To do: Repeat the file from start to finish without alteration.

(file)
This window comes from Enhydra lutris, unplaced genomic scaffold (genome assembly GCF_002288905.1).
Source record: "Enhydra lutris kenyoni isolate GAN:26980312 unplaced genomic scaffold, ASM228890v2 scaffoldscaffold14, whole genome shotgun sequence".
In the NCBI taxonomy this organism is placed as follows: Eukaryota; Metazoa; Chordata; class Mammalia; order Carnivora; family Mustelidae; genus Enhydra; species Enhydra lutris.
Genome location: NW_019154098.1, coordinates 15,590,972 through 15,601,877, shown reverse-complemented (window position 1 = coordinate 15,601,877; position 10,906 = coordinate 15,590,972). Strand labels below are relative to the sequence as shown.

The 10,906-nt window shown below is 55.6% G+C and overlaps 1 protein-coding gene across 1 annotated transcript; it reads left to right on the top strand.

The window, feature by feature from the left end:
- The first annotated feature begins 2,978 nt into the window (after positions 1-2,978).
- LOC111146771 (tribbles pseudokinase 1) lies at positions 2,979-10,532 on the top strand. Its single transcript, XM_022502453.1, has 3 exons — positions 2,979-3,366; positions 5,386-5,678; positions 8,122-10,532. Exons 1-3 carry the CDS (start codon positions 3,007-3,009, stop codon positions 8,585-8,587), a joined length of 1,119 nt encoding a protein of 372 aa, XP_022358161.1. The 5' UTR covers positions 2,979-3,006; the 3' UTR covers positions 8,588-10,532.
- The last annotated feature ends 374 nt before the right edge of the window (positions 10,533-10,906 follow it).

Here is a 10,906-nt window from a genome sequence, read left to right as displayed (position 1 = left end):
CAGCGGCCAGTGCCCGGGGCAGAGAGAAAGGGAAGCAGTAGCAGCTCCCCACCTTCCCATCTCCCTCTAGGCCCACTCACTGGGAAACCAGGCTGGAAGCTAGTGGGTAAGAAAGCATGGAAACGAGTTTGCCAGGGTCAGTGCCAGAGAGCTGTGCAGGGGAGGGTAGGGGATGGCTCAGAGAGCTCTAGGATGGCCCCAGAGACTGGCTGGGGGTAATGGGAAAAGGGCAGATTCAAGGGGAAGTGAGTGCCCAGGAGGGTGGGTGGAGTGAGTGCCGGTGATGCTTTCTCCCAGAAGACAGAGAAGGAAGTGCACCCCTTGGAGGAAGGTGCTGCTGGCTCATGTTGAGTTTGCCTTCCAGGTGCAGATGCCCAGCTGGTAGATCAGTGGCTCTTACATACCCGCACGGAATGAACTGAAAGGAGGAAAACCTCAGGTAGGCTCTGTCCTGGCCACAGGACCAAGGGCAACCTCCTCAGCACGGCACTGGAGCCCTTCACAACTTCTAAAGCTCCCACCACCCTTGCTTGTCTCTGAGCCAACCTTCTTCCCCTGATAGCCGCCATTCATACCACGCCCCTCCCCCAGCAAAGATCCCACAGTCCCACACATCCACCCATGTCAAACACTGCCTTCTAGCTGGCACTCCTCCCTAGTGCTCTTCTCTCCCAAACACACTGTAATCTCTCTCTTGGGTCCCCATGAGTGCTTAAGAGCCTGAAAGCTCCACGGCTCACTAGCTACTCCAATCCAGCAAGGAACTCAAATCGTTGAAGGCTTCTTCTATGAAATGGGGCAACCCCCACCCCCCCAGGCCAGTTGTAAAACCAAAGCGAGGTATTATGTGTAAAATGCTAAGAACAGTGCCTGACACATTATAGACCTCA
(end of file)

This window comes from Enhydra lutris, unplaced genomic scaffold (genome assembly GCF_002288905.1).
Source record: "Enhydra lutris kenyoni isolate GAN:26980312 unplaced genomic scaffold, ASM228890v2 scaffoldscaffold14, whole genome shotgun sequence".
In the NCBI taxonomy this organism is placed as follows: Eukaryota; Metazoa; Chordata; class Mammalia; order Carnivora; family Mustelidae; genus Enhydra; species Enhydra lutris.
Genome location: NW_019154098.1, coordinates 15,590,972 through 15,601,877, shown reverse-complemented (window position 1 = coordinate 15,601,877; position 10,906 = coordinate 15,590,972). Strand labels below are relative to the sequence as shown.

The 10,906-nt window shown below is 55.6% G+C and overlaps 1 protein-coding gene across 1 annotated transcript; it reads left to right on the top strand.

The window, feature by feature from the left end:
- The first annotated feature begins 2,978 nt into the window (after positions 1-2,978).
- LOC111146771 (tribbles pseudokinase 1) lies at positions 2,979-10,532 on the top strand. Its single transcript, XM_022502453.1, has 3 exons — positions 2,979-3,366; positions 5,386-5,678; positions 8,122-10,532. Exons 1-3 carry the CDS (start codon positions 3,007-3,009, stop codon positions 8,585-8,587), a joined length of 1,119 nt encoding a protein of 372 aa, XP_022358161.1. The 5' UTR covers positions 2,979-3,006; the 3' UTR covers positions 8,588-10,532.
- The last annotated feature ends 374 nt before the right edge of the window (positions 10,533-10,906 follow it).

Here is a 10,906-nt window from a genome sequence, read left to right as displayed (position 1 = left end):
CAGCGGCCAGTGCCCGGGGCAGAGAGAAAGGGAAGCAGTAGCAGCTCCCCACCTTCCCATCTCCCTCTAGGCCCACTCACTGGGAAACCAGGCTGGAAGCTAGTGGGTAAGAAAGCATGGAAACGAGTTTGCCAGGGTCAGTGCCAGAGAGCTGTGCAGGGGAGGGTAGGGGATGGCTCAGAGAGCTCTAGGATGGCCCCAGAGACTGGCTGGGGGTAATGGGAAAAGGGCAGATTCAAGGGGAAGTGAGTGCCCAGGAGGGTGGGTGGAGTGAGTGCCGGTGATGCTTTCTCCCAGAAGACAGAGAAGGAAGTGCACCCCTTGGAGGAAGGTGCTGCTGGCTCATGTTGAGTTTGCCTTCCAGGTGCAGATGCCCAGCTGGTAGATCAGTGGCTCTTACATACCCGCACGGAATGAACTGAAAGGAGGAAAACCTCAGGTAGGCTCTGTCCTGGCCACAGGACCAAGGGCAACCTCCTCAGCACGGCACTGGAGCCCTTCACAACTTCTAAAGCTCCCACCACCCTTGCTTGTCTCTGAGCCAACCTTCTTCCCCTGATAGCCGCCATTCATACCACGCCCCTCCCCCAGCAAAGATCCCACAGTCCCACACATCCACCCATGTCAAACACTGCCTTCTAGCTGGCACTCCTCCCTAGTGCTCTTCTCTCCCAAACACACTGTAATCTCTCTCTTGGGTCCCCATGAGTGCTTAAGAGCCTGAAAGCTCCACGGCTCACTAGCTACTCCAATCCAGCAAGGAACTCAAATCGTTGAAGGCTTCTTCTATGAAATGGGGCAACCCCCACCCCCCCAGGCCAGTTGTAAAACCAAAGCGAGGTATTATGTGTAAAATGCTAAGAACAGTGCCTGACACATTATAGACCTCA